What You Need To Know
Ho Chi Minh City formerly named and still also referred to as Saigon, is the largest city in Vietnam. It was once known as Prey Nokor, an important Khmer seaport prior to annexation by the Vietnamese in the 17th century. The metropolitan area, which consists of the Ho Chi Minh City metropolitan area, Thủ Dầu Một, Biên Hòa, Vũng Tàu, Dĩ An, Thuận An and surrounding towns, is populated by more than 10 million people, making it the most populous metropolitan area in Vietnam. The city’s population is expected to grow to 13.9 million by 2025.
Ho Chi Minh City is a city in southern Vietnam famous for the pivotal role it played in the Vietnam War. It’s also known for its French colonial landmarks, including Notre-Dame Cathedral, made entirely of materials imported from France, and the 19th-century Central Post Office. Food stalls line the city’s streets, especially around bustling Bến Thành Market.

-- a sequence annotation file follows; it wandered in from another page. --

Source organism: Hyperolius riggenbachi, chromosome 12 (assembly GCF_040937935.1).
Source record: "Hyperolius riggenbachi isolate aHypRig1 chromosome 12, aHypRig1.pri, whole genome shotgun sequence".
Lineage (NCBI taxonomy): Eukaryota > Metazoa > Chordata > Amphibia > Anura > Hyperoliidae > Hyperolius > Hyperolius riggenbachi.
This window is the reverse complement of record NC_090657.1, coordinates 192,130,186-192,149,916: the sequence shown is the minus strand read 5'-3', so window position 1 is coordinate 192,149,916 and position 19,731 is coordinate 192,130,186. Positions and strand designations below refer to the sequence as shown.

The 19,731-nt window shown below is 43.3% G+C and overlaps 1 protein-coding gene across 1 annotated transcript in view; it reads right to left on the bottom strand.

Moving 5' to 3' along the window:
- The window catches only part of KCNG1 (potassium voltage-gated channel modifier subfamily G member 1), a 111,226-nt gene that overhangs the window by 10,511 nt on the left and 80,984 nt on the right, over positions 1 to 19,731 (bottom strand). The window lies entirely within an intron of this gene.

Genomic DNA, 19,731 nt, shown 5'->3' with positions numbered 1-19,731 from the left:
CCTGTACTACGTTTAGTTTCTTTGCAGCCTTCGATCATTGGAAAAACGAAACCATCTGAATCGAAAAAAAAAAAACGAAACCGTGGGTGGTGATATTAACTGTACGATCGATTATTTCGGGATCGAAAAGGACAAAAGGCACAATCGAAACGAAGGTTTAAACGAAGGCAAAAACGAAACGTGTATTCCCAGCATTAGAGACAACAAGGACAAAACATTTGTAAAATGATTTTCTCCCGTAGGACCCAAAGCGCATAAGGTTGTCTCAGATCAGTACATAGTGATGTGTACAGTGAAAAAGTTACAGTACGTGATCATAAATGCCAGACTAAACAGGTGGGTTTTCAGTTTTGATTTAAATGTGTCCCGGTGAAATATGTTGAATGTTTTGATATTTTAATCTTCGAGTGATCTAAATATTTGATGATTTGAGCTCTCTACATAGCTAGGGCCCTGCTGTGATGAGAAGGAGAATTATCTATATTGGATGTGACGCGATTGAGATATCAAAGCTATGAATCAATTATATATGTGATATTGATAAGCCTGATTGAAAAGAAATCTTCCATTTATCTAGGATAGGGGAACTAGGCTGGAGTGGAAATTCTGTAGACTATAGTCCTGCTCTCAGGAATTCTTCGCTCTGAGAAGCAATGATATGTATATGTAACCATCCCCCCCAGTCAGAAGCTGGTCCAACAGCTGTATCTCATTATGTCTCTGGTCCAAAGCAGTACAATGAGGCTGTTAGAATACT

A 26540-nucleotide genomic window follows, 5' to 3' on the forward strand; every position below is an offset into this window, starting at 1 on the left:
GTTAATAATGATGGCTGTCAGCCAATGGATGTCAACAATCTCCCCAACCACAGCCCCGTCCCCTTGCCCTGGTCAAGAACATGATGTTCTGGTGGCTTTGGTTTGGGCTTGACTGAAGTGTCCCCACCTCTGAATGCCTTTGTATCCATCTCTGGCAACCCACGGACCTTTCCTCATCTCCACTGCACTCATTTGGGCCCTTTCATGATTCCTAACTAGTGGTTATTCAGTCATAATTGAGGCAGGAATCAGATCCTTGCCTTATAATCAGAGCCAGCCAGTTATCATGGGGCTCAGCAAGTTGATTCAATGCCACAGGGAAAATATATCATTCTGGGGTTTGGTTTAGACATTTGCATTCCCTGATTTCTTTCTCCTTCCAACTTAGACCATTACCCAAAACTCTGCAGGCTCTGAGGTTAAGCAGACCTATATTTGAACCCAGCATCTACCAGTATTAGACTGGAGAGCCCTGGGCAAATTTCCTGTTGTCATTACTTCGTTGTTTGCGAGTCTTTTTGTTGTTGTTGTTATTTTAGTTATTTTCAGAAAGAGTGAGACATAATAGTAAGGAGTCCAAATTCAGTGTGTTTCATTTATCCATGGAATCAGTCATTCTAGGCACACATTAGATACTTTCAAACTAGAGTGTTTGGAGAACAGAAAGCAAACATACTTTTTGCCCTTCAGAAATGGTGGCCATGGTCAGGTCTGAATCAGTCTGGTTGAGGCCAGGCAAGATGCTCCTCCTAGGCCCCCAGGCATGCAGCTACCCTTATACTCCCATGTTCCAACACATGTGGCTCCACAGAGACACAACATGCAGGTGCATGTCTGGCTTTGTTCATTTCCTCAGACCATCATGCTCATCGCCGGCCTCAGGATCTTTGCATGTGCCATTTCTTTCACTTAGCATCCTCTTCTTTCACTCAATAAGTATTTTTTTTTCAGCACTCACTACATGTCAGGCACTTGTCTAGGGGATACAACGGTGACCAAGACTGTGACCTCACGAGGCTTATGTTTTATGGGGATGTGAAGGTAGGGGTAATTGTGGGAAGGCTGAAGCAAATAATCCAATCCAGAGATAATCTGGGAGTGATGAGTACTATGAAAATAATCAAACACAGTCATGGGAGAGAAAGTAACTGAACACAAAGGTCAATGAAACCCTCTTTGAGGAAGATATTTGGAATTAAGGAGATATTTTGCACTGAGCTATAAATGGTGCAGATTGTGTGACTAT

Population: 8.224 million(2015)
Area: 809 mi²
- The currency in Ho chi minh is the Vietnamese dong, which is issued in banknotes only. Denominations available include: 200, 500, 1,000, 2,000, 5,000, 10,000, 20,000 and 50,000 dong notes.
- US dollars are also widely accepted. Visitors may tender dollars as payment but receive change in dong. The import and export of local currency is strictly forbidden, but there are no restrictions on foreign currency